You just never know, do you? Just as it seemed the final day of The Open 2012 was maybe a little anti-climactic… just as it seemed it was all going to amount to a case of as you were… right at that moment, the golf world stopped on its axis and we all fell over. Adam Scott, who came in to the last round with a four-stroke advantage and still held it through the 14th, bogeyed the last four holes – and old man Ernie Els, playing as if he didn’t have a care in the world, made four birdies on the back nine to win it.
It was impossible not to feel for Scott. He had that 25-footer on the 18th to salvage a play-off – and when it missed, he sank to his knees. In his dreams last night, if he envisaged sinking to his knees on the 18th, it surely was not for this reason. Not this way. Sport is a cruel master. For every fairytale finish it delivers to one achiever, it snatches away a dream from someone else.
Ah, but Els knows a thing or two about this game. Look no further than these words from his compatriot Thomas Aiken, uttered as he came off the 18th just 40 minutes or so ahead of the great man: “Ernie was talking to me at the end of last year when we were flying back from Dubai together. He told me one very good thing – forget about top 50 in the world, forget about number one in the world, because it doesn’t really mean anything. He said what means something is winning tournaments. You’re remembered for winning golf tournaments, not for anything else.”
And maybe now is a good time to recall the words spoken by Els himself as he finished his first round on Thursday. He shot 67 to lie three off the lead, and said: “My odds must have been really great – 100-1 or something? I wish I could have put some money on myself. But I don’t think it’s allowed.”
Why didn’t we listen? How come we were not looking his way until well in to the back nine on this final day? His round today will surely be remembered above all other things for his breezy countenance. The Big Easy had never looked easier. He was a man out for an idle Sunday afternoon stroll, with a bit of golf thrown in – this was a good walk made better. Even as he waited for Scott to finish, he stood chewing a sandwich behind the Clubhouse, with no television screen within his sight, wearing the expression of one with merely nothing better to do.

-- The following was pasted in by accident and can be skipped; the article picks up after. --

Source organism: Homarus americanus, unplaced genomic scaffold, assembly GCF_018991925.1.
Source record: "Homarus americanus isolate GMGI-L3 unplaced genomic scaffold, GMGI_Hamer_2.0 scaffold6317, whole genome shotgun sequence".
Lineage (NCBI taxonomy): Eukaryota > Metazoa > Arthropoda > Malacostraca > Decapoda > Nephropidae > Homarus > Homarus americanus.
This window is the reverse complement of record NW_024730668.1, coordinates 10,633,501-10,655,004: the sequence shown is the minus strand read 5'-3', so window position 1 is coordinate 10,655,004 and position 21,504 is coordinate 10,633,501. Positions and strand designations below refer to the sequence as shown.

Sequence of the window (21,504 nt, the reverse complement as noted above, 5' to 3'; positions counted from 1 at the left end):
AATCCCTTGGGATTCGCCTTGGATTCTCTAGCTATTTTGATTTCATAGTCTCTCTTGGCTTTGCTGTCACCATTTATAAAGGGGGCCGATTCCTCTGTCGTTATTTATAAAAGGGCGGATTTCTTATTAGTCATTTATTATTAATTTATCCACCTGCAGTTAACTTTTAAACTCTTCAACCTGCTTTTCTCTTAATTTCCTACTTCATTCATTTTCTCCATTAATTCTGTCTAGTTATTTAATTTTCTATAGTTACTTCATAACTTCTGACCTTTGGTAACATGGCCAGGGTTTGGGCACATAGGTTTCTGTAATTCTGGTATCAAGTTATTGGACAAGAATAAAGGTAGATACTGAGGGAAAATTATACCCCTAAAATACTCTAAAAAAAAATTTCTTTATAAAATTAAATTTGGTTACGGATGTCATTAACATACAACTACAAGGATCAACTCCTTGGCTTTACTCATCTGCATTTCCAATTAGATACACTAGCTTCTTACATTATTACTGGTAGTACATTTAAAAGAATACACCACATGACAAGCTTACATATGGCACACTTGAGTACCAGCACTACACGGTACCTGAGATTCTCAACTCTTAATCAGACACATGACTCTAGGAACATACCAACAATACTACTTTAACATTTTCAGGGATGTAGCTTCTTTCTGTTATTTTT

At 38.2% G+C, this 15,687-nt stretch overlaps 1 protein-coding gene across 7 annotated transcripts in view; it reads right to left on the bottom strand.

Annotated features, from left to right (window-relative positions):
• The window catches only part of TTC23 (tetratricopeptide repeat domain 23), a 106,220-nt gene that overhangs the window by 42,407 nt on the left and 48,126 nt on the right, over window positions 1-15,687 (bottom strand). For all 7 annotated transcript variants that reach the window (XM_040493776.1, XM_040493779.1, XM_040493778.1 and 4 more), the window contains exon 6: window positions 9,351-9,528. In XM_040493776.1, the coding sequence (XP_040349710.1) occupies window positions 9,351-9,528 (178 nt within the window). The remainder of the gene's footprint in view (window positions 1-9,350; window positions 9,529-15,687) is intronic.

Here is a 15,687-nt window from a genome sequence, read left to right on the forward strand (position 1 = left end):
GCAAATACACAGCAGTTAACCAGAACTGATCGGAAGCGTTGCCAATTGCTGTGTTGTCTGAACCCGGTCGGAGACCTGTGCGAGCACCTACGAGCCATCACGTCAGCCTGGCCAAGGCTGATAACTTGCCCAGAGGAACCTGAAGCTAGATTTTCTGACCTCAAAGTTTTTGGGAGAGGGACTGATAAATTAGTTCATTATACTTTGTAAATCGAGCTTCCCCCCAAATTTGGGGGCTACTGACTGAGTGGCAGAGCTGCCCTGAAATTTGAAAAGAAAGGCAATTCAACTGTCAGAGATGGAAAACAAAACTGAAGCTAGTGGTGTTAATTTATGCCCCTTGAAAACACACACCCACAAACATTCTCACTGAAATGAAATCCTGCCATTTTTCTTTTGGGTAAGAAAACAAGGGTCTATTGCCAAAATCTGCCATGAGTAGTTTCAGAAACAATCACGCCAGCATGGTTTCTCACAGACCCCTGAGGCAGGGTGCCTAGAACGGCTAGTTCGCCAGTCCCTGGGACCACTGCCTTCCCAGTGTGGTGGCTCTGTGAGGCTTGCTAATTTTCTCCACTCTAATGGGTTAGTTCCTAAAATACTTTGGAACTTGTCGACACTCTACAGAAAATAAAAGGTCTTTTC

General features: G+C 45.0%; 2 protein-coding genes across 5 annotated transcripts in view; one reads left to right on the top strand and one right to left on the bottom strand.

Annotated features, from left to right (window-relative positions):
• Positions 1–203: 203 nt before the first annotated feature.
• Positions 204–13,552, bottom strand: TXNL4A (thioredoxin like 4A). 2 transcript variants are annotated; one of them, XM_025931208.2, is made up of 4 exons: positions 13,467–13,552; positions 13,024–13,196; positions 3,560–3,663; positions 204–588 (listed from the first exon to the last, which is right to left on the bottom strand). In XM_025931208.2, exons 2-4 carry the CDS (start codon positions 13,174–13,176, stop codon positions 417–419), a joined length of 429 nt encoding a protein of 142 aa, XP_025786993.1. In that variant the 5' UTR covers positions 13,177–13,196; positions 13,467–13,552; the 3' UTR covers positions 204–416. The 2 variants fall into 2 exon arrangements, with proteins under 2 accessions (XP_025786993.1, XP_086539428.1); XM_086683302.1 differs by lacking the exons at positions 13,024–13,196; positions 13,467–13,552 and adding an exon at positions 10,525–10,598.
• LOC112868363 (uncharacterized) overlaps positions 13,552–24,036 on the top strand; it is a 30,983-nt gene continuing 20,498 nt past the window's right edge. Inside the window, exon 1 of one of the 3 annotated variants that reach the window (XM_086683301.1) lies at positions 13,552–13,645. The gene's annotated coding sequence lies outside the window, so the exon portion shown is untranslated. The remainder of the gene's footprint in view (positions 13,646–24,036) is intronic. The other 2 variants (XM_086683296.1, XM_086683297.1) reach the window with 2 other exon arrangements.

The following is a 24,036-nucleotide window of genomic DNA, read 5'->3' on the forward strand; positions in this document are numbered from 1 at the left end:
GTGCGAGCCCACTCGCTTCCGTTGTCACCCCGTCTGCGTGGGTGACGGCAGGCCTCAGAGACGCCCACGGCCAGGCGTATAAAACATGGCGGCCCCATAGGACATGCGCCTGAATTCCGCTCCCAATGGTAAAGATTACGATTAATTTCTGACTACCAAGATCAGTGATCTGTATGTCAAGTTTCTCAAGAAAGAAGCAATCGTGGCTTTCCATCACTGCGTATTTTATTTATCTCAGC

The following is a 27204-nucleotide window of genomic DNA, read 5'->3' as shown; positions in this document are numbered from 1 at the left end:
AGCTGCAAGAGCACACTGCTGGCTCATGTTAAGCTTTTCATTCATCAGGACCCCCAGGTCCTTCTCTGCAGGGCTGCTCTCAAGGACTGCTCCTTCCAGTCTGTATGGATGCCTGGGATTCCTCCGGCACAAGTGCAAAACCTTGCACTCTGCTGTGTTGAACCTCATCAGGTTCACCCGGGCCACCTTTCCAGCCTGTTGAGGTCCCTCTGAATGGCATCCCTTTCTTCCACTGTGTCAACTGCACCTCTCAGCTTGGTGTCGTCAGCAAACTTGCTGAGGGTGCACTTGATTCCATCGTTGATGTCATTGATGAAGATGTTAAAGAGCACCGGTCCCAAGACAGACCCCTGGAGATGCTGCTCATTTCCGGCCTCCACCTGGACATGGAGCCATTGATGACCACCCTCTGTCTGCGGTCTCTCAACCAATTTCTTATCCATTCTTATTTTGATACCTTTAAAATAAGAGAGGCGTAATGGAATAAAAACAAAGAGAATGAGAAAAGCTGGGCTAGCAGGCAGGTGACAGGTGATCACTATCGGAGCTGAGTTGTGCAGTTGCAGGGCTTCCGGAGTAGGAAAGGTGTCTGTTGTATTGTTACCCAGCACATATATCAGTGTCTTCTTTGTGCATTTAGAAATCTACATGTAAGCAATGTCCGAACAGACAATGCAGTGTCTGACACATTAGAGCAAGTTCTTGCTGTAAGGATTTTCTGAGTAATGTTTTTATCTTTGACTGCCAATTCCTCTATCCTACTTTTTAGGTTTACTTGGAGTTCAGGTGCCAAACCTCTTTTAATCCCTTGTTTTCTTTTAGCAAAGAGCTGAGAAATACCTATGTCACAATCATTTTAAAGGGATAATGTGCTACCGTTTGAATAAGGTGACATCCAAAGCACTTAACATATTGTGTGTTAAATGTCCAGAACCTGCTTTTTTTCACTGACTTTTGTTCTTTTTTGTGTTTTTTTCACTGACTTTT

But then it wasn’t as if Scott had the demeanour of a man over-burdened by expectation. When he birdied the 14th to return to 10 under, he was doing fine. There was no indication of the meltdown that was to come – and even as it was happening, he retained that signature half-smile on his face. Then came, surely, the worst moment of his professional life. That moment on the 18th, when his putt would not meet the hole, and there was no getting the dream back. In that moment, no one would have been surprised to see him look shattered. Instead, he put his hand on his chin, and shook his head a little, eyes narrowed. No expert lip-readers were required to see that the only word he uttered to himself was: “Wow.” Numbed by disbelief, perhaps. No doubt the full understanding of the prize lost will become all too Technicolor clear to him.
The best of times for Els, the worst of times for Scott. It made your heart sing, and it made your heart break – all at the same time. That’s The Open. That’s golf.